If KVM is a Type 1 hypervisor, what is VirtualBox?

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dizwell
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If KVM is a Type 1 hypervisor, what is VirtualBox?

Postby dizwell » 2016/12/22 00:03:35

So I understand the distinction between Type 1 and Type 2 hypervisors: basically, if the hypervisor has direct access to physical hardware, it's type 1; and if access to the physical hardware is mediated through an operating system, it's Type 2. Also, I guess, Type 1s are not very end-user-friendly, but perform well; and Type 2s are usually quite end-user-friendly, but suffer a bit in the relative performance stakes.

So then the KVM guys get upset if you call their hypervisor a Type 2 (since it runs 'inside' an operating system). They will claim that since it sits in the linux kernel, and since it mediates access to the physical VT-x or AMD-V CPU extensions, anything running via KVM is actually running directly on the physical CPU, and that makes it a Type 1.

And I bought that argument, and I was happy with it.

Until I remembered that for a VirtualBox VM, under System -> Acceleration, there's a checkbox that says "Enable VT-x/AMD-V". Now, if that's checked, surely my VirtualBox VM is now doing exactly what it would have done under KVM: it will now have direct access to the virtualization extensions on the CPU? And if we say that KVM is a Type 1 hypervisor when it does that, surely VirtualBox should therefore also be called a Type 1 hypervisor?

Can someone explain whether enabling that option for a VirtualBox VM *does* actually mean that your VM ends up running with the same sort of physical hardware acceleration as would apply under KVM? And in that case, is it fair to claim KVM is a Type 1, but say that VirtualBox is a Type 2?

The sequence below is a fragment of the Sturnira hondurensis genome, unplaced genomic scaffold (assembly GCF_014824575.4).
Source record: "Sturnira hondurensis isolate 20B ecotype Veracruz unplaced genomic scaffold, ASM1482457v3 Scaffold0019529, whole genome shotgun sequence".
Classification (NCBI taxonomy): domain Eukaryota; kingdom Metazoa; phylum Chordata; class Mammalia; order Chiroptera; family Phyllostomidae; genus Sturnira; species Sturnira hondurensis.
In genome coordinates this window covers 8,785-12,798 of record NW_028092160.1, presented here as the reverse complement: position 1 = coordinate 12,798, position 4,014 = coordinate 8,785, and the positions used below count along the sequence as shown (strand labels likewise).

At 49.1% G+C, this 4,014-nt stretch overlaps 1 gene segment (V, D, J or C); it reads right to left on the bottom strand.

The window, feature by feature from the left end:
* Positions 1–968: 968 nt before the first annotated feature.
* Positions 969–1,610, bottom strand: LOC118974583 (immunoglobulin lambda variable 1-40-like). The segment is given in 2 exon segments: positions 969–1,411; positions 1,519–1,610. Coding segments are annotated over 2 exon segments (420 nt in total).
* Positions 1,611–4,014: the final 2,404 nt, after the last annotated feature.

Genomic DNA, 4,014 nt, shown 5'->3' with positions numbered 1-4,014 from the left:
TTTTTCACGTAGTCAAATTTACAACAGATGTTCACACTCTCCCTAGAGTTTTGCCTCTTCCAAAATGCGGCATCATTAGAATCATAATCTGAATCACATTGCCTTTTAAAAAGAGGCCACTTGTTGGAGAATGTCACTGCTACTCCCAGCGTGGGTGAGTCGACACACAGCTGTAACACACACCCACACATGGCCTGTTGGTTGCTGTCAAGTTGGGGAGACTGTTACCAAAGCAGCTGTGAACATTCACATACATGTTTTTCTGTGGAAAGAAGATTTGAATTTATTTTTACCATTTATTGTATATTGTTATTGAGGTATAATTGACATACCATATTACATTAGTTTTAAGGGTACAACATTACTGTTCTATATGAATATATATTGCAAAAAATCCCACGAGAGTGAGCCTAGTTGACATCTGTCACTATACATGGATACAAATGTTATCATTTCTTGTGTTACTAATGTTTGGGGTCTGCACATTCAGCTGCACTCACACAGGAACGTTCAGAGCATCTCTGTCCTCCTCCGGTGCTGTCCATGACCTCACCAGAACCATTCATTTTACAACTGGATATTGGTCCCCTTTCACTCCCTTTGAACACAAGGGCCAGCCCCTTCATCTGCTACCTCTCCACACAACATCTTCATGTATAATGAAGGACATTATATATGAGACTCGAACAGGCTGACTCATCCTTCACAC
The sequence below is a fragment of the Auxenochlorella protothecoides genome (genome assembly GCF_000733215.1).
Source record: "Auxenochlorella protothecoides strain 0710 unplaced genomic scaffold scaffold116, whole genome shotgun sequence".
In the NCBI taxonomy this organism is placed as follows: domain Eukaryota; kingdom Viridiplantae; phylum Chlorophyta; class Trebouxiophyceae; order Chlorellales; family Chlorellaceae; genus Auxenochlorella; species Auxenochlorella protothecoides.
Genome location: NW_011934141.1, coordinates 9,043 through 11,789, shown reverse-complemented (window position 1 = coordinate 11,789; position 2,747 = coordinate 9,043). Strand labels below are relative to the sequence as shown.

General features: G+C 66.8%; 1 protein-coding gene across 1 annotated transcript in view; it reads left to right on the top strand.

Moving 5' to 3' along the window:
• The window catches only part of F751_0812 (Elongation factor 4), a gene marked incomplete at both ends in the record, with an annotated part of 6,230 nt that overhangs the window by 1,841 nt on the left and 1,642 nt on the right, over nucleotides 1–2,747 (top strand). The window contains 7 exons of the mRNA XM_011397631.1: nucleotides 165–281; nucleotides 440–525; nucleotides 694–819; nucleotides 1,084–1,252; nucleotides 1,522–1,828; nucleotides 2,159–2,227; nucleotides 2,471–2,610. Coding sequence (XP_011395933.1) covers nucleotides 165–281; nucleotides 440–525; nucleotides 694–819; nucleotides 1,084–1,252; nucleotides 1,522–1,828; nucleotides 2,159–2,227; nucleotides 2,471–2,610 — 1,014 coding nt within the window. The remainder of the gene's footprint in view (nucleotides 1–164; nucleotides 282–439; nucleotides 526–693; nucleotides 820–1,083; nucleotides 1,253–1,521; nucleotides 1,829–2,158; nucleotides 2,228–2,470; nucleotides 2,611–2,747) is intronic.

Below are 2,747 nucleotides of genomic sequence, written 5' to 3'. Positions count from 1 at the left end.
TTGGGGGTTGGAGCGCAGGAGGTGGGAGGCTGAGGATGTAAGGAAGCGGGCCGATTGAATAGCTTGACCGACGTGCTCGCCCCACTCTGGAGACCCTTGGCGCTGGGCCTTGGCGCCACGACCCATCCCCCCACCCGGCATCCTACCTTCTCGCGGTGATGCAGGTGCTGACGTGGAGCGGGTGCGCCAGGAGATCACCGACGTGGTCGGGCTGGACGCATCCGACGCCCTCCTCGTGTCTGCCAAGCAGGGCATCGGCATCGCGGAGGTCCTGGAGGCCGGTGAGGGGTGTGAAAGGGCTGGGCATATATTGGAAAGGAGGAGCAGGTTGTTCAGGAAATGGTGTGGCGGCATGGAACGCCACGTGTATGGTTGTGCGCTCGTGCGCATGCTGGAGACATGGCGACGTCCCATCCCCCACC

Bottom line question, I guess: why would (or should) I run KVM instead of, say, VirtualBox if both end up doing exactly the same sort of Type 1-a-like hardware acceleration? (Given that KVM's front-ends are not exactly as polished as VB's?)

takeawaydave
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Re: If KVM is a Type 1 hypervisor, what is VirtualBox?

Postby takeawaydave » 2016/12/22 07:49:02

Comes down to features and scalability. KVM is targeting large enterprises that required to be running there own private clouds with all the required security and features such as clustering and live migration.

dizwell
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Joined: 2006/03/16 22:27:28
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Re: If KVM is a Type 1 hypervisor, what is VirtualBox?

Postby dizwell » 2016/12/23 01:13:45

Thanks, but that's begging the question, I think. Restating it: if KVM is classed as a type 1 because it's accessing the VT-x or AMD-V CPU extensions, why isn't VirtualBox called a Type 1 hypervisor when you can select to do the same thing? (Only assuming that VirtualBox can be called a Type 1 does the question then arise about why you'd chose one over the other. It's the assumption I'm really asking about, I suppose).

(Source for claim that VirtualBox is a Type 2: https://en.wikipedia.org/wiki/Hypervisor. Source for claim that KVM is 'really' a type 1: https://www.ibm.com/developerworks/comm ... or?lang=en)


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